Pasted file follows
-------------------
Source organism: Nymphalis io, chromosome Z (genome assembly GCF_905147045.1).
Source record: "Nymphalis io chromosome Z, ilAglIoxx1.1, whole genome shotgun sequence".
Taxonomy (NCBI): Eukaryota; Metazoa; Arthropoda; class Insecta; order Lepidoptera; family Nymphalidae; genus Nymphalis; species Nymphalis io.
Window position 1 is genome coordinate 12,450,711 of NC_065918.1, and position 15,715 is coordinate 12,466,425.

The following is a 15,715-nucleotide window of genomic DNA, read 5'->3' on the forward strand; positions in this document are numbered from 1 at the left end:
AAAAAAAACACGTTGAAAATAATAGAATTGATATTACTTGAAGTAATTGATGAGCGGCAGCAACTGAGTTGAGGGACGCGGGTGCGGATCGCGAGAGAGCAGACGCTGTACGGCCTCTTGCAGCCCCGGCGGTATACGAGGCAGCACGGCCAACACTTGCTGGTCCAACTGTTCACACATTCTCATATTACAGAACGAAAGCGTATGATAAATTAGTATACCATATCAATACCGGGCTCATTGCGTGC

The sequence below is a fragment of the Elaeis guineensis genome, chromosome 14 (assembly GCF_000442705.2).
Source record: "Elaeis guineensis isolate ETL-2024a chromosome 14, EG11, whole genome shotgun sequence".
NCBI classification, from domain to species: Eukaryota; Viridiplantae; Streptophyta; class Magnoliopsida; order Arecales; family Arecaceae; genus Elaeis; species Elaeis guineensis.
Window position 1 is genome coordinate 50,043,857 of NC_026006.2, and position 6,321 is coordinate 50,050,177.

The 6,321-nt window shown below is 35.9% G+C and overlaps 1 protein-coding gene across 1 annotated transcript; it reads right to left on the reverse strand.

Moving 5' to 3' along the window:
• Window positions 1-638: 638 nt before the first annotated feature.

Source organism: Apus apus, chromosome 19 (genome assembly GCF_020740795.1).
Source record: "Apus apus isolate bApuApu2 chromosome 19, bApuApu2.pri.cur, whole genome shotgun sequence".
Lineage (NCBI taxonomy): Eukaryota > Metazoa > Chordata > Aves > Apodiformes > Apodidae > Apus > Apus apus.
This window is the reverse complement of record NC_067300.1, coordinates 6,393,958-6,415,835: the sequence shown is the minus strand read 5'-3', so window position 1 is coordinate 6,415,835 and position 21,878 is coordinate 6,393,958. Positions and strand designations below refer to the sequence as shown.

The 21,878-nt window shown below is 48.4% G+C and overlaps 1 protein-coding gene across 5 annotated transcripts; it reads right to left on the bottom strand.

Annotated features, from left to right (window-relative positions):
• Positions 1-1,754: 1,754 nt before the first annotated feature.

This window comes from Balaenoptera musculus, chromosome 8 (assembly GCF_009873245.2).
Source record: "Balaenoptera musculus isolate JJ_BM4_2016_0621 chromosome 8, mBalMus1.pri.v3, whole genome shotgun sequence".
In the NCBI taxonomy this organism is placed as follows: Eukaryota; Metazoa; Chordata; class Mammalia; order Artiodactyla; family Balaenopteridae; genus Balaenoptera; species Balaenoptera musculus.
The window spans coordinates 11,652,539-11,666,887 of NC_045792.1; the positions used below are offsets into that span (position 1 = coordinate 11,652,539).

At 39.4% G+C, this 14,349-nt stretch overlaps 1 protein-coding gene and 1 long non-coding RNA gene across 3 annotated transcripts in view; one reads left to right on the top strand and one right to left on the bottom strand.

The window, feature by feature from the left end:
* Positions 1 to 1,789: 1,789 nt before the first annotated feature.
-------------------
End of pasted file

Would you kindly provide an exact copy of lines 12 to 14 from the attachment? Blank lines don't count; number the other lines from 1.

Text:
Moving 5' to 3' along the window:
• Window positions 1-638: 638 nt before the first annotated feature.

Source organism: Apus apus, chromosome 19 (genome assembly GCF_020740795.1).